Adaptive Exception Management in Uncertain Environments

Adaptive Exception Management in Uncertain Environments

Mati Golani (Ort Braude College, Israel)
DOI: 10.4018/978-1-60566-669-3.ch009
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The ability to continuously revise business practices is limited when referring to traditional approaches in business process management systems. However, it is essential to organizations aiming at reducing their costs and increasing their revenues. In turbulent environments, the requirement for rapid and continuous changes to business processes, result in less control over the executed activities. As a consequence, process designers are limited in producing solid, well-validated workflow models. This chapter, reviews common approaches to exception handling, focusing especially on adaptive exception handling and introduces a mechanism that allows a flexible ad-hoc generated exception handling using backtracking and forward stepping at a process instance level. A dynamic approach in this domain is required, and can bolster the ability of a business process management system to deal with unexpected situations and to resolve, in runtime, scenarios in which such resolution both is called for and does not violate any business process constraints.
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Turbulent environments require organizations to continuously revise their business practices, seeking better business opportunities and continuously optimizing their processes. In the last decade, businesses have turned to technological solutions to assist them in this task. The use of electronic means to commerce, data mining, SLA's, and customer profiling are all recent technological developments that penetrate business activities. One of the most recent technological developments is the use of Web services, components with a well-defined interface that are embedded in cross-organizational business processes. Using Web services, the functional aspects of business applications are encapsulated (Aalst, 2003), with interfaces defined using standards such as BPEL4WS (BPEL4WS), and invocation controlled using approaches such as Service Oriented Architecture (SOA). Web services promise to deliver greater choice and flexibility to business processes.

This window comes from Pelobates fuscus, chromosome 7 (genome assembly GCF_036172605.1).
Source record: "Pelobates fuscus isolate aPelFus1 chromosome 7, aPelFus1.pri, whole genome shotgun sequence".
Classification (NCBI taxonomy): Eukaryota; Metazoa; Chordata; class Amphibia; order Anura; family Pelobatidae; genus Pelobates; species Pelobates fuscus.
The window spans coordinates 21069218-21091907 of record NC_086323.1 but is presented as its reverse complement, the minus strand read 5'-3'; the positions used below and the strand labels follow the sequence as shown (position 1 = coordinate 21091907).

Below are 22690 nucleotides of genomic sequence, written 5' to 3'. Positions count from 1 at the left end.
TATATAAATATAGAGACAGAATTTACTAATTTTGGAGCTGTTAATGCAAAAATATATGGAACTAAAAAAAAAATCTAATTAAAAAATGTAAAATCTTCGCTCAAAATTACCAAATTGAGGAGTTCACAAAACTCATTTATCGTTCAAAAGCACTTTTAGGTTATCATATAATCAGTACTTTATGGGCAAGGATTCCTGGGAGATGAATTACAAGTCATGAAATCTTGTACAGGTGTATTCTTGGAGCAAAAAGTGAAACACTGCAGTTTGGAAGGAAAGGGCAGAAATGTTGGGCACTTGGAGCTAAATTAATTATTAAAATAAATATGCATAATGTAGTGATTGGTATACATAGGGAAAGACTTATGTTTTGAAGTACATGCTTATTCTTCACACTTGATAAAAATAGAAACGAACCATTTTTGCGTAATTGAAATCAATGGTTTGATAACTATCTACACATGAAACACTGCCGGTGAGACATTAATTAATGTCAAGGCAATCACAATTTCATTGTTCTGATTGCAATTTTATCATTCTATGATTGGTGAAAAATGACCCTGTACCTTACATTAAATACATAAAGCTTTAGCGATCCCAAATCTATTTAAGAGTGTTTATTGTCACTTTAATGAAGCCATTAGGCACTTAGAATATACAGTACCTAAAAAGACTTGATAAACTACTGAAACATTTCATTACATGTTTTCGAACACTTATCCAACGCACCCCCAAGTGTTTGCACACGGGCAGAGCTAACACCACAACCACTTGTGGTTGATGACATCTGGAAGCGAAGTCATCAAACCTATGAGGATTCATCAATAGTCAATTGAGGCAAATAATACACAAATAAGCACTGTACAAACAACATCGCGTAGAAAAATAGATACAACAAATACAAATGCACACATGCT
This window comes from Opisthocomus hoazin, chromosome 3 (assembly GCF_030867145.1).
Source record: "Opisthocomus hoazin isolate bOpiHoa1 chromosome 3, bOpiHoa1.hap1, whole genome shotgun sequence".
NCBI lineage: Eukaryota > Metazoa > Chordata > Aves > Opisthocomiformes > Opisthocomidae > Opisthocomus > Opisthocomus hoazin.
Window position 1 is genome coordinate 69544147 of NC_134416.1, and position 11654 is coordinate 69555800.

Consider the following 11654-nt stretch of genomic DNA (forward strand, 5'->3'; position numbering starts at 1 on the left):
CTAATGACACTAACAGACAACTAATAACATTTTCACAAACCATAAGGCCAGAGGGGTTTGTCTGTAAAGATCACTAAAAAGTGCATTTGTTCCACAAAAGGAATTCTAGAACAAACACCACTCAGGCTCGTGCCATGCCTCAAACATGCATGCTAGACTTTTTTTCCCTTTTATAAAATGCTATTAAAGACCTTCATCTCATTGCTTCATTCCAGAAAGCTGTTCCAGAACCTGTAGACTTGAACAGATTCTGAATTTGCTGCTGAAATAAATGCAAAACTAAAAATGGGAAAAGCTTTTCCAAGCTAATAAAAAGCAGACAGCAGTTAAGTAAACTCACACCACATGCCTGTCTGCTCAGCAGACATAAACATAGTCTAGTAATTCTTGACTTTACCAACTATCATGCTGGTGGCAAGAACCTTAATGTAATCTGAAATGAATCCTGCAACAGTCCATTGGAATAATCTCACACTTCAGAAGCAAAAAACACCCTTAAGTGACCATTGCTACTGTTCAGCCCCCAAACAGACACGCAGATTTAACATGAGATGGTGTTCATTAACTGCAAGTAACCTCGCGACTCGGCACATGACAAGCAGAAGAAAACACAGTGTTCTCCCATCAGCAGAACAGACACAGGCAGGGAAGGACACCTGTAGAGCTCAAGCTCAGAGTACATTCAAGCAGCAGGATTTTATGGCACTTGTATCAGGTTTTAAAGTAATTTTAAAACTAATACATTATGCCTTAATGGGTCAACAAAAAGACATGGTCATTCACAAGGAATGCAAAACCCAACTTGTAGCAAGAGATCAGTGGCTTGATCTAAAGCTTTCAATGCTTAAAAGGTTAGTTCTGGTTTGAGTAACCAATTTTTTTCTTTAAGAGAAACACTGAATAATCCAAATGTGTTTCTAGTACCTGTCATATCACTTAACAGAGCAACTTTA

Frequent and continuous changes to business processes carry with it risks, due to shorter (or even nonexistent) design time and less control over the executed activities. As a result, the ability of process designers to produce solid, well-validated workflow models is limited. Workflow management systems (WfMSs), serving as the main vehicle of business process execution, should recognize these risks and become more dynamic to allow the required business flexibility. To illustrate this point, two examples, involving Web services, will be used. First, an observation that the development of Web services is an ongoing task and new and improved services are continuously replacing existing ones. Currently, WfMSs provide little support to the re-execution of successfully processed tasks for running instances, even if the gains from such re-execution outweigh the costs. As another example, observe that Web services merely provide syntactic information regarding their input, output and processing logic, through standards such as WSDL. In most cases, such descriptions fail to convey all necessary constraints and restrictions. Modeling using Web services, therefore, is likely to make the validation of workflow models more difficult (Gaaloul, 2004), and more exceptions at run-time are to be expected. Efficient exception handling is a fundamental component of WfMSs and is critical to their successful implementation in real-world scenarios (Agostini, 2000).